What lots of land covered by so many restrictive policies? And how/why would hypothetically unrestricting it make land or housing cheaper?

In the context of approvals and existing permissioned land it's one thing that highlights the issues, among others linked. Why should more land be granted PP with consequent windfall gain to the owners rather than non-owners (prospective buyers, taxpayers generally) when so much already permissioned land sits un- or under-developed?

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I guessed 1.5m. I really have no idea just how crazy the market down there is. So wherebee, whats the answer? Is it really more crazy down there than in London!

Edited by renting til I die

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I guessed 1.5m. I really have no idea just how crazy the market down there is. So wherebee, whats the answer? Is it really more crazy down there than in London!

I mentioned on another thread my friends have just moved to Melbourne from Cambridge a few weeks ago.

They knew the housing market was crazy there but the rent they pay is almost double what they paid in England for a much smaller house.

As they are both doctors they do get paid a ridiculously high salary though so it is more affordable.

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So - one of the really odd things in Australia is that many times the price of a property is not shown in adverts or listings.

You know what they say, "If you need to ask the price, you can't afford it."

I went for 1.1-1.3m, classic 15x multiple but it's probaly too low.

Anyway, I'm just interested to see what happens to a market bid by foreigners when the currency has a big de-val as that's my base case for London.

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What lots of land covered by so many restrictive policies? And how/why would hypothetically unrestricting it make land or housing cheaper?

In the context of approvals and existing permissioned land it's one thing that highlights the issues, among others linked. Why should more land be granted PP with consequent windfall gain to the owners rather than non-owners (prospective buyers, taxpayers generally) when so much already permissioned land sits un- or under-developed?

It is not uncommon for land surrounding may of Britain's major towns and cities to be classified as Greenbelt, Areas of Outstanding Natural Beauty with conservation areas overlapping from smaller dispersed settlements. Many areas of land suitable for development could easily end up being classed as all Three, when in reality the parcels of land are often wasteland with corrugated iron sheds standing them. Even if they are more pleasant, they are often far removed from what most people would imagine constitutes unspoilt countryside. The more land that receives permission, the less of an increase it will obtain, as there will obviously be more choice for those buying land.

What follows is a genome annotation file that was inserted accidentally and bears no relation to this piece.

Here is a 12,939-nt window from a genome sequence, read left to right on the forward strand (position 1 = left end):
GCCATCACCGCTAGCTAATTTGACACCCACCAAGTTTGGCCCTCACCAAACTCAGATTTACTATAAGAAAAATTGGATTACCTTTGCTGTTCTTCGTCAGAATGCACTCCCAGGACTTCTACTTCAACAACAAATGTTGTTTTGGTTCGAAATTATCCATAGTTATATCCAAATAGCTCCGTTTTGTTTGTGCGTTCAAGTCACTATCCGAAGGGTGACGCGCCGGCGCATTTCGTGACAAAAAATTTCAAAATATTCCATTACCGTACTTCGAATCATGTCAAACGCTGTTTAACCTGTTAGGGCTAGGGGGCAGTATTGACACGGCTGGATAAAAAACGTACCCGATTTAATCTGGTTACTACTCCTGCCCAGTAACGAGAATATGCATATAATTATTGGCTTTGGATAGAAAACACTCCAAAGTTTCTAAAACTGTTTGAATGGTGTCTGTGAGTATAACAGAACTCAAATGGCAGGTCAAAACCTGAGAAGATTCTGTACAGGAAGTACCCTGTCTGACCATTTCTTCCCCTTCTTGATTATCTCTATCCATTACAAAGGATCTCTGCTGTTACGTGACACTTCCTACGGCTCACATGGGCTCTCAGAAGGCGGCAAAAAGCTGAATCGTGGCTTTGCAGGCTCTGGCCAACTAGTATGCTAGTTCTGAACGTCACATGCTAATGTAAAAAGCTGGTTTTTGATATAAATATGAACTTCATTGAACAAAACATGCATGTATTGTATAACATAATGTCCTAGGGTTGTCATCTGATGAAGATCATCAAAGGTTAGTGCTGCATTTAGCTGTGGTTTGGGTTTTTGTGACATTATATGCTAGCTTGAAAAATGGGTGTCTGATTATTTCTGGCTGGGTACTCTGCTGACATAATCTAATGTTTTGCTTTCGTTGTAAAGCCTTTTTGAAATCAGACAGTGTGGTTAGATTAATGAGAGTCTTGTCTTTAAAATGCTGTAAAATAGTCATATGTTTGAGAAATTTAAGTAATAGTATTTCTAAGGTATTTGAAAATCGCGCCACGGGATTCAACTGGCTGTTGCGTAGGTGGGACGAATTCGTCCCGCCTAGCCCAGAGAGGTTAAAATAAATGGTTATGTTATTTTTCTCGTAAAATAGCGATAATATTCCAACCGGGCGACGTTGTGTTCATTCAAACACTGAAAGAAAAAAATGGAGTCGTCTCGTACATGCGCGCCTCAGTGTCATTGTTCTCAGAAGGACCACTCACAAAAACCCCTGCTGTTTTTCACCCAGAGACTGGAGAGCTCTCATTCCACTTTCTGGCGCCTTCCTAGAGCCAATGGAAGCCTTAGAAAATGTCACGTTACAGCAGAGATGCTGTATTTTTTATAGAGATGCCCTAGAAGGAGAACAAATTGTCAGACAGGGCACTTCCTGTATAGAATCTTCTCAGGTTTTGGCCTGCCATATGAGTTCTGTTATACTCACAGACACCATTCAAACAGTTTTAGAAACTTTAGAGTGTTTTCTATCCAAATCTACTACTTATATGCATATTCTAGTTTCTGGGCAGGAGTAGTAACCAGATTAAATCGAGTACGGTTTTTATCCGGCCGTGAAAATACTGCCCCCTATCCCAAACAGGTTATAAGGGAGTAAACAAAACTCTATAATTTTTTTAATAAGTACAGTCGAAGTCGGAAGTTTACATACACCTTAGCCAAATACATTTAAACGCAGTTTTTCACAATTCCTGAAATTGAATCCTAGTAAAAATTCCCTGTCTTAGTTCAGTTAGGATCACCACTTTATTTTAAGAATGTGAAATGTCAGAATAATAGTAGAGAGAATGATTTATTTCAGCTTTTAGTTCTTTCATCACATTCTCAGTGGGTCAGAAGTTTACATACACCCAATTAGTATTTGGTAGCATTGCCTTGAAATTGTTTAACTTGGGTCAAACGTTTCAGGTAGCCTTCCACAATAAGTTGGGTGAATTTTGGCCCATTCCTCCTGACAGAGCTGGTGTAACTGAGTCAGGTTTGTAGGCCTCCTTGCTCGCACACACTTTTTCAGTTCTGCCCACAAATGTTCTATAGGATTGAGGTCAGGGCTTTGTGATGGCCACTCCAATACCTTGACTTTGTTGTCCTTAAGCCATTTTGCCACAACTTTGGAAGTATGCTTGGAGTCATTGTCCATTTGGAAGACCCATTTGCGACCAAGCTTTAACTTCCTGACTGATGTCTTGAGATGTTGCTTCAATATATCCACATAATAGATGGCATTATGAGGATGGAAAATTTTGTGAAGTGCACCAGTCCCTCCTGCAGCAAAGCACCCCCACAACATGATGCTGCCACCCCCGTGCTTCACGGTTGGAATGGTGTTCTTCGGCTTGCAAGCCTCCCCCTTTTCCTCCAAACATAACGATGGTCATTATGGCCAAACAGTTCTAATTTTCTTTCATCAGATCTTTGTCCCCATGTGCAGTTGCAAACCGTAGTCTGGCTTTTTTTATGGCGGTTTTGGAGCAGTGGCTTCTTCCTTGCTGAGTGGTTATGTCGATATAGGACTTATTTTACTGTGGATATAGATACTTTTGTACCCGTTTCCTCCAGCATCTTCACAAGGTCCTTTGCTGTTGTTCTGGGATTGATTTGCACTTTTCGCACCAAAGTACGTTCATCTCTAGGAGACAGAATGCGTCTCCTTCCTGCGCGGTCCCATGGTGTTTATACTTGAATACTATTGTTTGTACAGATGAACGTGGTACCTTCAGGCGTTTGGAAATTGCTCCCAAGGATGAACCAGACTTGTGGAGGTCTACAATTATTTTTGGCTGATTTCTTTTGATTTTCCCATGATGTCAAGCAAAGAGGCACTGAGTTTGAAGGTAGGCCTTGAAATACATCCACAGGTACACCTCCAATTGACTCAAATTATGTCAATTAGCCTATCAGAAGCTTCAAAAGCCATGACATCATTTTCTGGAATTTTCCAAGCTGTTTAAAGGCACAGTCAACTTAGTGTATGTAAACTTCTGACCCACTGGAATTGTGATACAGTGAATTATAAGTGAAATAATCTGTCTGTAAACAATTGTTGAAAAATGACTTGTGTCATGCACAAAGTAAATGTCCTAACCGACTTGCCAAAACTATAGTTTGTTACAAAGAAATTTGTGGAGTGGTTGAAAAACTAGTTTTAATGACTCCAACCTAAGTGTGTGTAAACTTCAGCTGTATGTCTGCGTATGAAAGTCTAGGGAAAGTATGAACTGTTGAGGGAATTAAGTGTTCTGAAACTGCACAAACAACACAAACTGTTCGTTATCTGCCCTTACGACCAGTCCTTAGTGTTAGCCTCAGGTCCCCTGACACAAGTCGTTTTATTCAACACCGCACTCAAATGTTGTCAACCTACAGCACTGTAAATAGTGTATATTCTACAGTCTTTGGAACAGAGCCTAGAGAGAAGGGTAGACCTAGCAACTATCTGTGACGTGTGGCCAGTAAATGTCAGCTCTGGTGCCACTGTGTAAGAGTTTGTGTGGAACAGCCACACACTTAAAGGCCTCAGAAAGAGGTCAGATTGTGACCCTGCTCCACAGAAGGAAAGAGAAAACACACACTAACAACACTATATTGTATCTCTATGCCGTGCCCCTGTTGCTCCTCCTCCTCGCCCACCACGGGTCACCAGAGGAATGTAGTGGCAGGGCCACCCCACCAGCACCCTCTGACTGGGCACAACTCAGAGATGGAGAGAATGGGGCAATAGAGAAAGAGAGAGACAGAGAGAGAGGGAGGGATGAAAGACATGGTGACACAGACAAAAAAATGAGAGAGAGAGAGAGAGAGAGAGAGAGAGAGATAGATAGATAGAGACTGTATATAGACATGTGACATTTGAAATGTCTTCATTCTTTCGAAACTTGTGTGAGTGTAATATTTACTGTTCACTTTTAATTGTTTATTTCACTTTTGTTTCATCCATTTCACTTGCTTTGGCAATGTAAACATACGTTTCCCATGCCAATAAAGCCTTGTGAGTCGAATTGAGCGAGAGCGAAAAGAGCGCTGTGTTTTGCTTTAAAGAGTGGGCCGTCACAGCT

It is this land which would obviously be in highest demand as it is closest to where many people want to live. As has been said many times before, it is not specific numbers that matter, but where the planning permission is. You can buy a plot of land in Scotland for much less than you can buy a plot for just outside London. There is not much demand for the plot in Scotland relative to the plot near London though. If building land was in much greater supply near London, prices would likely reduce over time.

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It is not uncommon for land surrounding may of Britain's major towns and cities to be classified as Greenbelt, Areas of Outstanding Natural Beauty with conservation areas overlapping from smaller dispersed settlements. Many areas of land suitable for development could easily end up being classed as all Three, when in reality the parcels of land are often wasteland with corrugated iron sheds standing them. Even if they are more pleasant, they are often far removed from what most people would imagine constitutes unspoilt countryside. The more land that receives permission, the less of an increase it will obtain, as there will obviously be more choice for those buying land.